Among those anxiously awaiting the completion of Interstate 11 is Joe DeSimone, owner of the Railroad Pass casino.
Construction of the interstate has created numerous challenges for people to access the casino, disrupting business for about a year longer than DeSimone expected.
Phase One, which is being built by the Nevada Department of Transportation, will skirt the 26-acre property, allowing the state to return an easement to the casino that has been used as the path for the existing U.S. Highway 93.
DeSimone said learning when NDOT will turn over the highway has been a “moving target.”
“I knew traffic would be diverted but not for this long,” he said. “We’ve been given about 25 mobilization plans over time.”
The shift in dates for when the land would be returned to the casino caused him to adjust the pace of construction on his $10 million travel center. When he unveiled plans for the center last January, DeSimone had hoped it would be completed and operational by September.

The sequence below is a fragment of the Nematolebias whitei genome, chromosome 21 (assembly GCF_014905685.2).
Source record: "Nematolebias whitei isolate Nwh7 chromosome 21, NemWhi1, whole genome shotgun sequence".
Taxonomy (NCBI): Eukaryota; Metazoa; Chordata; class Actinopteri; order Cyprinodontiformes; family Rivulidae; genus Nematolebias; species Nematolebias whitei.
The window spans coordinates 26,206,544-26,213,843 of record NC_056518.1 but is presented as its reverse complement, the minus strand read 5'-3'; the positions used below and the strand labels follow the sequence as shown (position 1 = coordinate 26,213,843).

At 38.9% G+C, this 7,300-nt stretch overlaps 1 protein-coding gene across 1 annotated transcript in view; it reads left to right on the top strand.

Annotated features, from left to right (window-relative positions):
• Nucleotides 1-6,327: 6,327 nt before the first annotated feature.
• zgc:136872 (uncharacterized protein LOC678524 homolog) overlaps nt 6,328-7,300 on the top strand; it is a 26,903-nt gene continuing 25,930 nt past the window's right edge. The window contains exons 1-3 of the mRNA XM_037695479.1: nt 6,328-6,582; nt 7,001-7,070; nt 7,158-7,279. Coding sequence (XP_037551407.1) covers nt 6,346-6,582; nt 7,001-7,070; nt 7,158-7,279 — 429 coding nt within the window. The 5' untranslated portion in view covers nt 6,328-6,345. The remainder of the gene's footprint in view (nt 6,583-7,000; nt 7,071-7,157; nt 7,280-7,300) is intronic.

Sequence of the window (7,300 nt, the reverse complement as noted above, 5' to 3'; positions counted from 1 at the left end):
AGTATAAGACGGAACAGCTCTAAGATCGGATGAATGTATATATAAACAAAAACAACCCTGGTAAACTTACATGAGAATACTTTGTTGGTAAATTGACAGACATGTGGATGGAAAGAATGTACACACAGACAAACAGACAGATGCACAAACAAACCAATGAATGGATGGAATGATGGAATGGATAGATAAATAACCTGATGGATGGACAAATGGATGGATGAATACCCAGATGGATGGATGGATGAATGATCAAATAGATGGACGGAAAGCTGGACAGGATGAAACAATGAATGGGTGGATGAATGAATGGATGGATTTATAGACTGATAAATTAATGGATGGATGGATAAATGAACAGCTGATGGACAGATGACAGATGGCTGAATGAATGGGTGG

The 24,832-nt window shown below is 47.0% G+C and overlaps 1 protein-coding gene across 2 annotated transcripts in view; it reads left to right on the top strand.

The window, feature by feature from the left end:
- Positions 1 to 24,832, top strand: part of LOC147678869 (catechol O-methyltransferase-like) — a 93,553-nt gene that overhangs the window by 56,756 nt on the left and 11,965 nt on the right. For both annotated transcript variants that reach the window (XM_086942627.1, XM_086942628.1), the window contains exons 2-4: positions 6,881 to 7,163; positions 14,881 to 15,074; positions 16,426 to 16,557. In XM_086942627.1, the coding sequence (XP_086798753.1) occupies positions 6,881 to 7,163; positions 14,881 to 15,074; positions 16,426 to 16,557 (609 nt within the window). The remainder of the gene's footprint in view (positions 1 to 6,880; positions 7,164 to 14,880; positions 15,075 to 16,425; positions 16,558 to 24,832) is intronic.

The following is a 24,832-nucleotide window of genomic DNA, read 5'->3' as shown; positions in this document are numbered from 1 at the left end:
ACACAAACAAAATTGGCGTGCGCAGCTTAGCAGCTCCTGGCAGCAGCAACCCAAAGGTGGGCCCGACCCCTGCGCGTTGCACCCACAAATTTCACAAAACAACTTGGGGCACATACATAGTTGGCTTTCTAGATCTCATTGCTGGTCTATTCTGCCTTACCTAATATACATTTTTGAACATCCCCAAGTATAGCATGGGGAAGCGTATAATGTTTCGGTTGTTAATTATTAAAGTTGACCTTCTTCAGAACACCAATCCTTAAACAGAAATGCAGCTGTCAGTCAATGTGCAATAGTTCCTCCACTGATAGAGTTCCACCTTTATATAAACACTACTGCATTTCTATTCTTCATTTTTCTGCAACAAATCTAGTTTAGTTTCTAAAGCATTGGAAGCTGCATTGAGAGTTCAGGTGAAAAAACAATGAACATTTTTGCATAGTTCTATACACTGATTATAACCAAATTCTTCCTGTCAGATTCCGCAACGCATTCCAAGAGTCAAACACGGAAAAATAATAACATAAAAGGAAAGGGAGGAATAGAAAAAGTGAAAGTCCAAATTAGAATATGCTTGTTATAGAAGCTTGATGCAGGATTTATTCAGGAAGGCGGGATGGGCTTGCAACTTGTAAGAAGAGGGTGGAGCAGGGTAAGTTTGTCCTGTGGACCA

‘We’ve done all that we can do,” he said, noting that the hardest work — installing the underground gas tanks and utilities — is complete.
Throughout the construction, the casino and hotel have remained open and operational, though many of the truck drivers who frequent the site are missing.
DeSimone is confident they will return when the travel center opens, especially since it will have numerous amenities targeted specifically for them including a lounge, showers and dedicated fueling station area.
The facility also will have a Chevron gas station with 20 pumps, propane sales, clean-out station for recreational vehicles, six charging stations from Tesla, convenience store, Capriotti’s Sandwich Shop, “clean, nice bathrooms” and 15 slot machines, which were approved by Nevada Gaming Commission.
Despite the inconvenience and lack of business caused by the delay, DeSimone has used the time to make additional improvements to the state’s oldest continuously operating casino.
The coffee shop was closed for 10 days for major renovations that included removing all the booths and replacing them with tables to make the space feel more open and installing new flooring and countertops.
DeSimone said there were two layers of tile underneath the cafe’s carpet.
Hali Bernstein Saylor is editor of the Boulder City Review. She can be reached at firstname.lastname@example.org or at 702-586-9523. Follow @HalisComment on Twitter.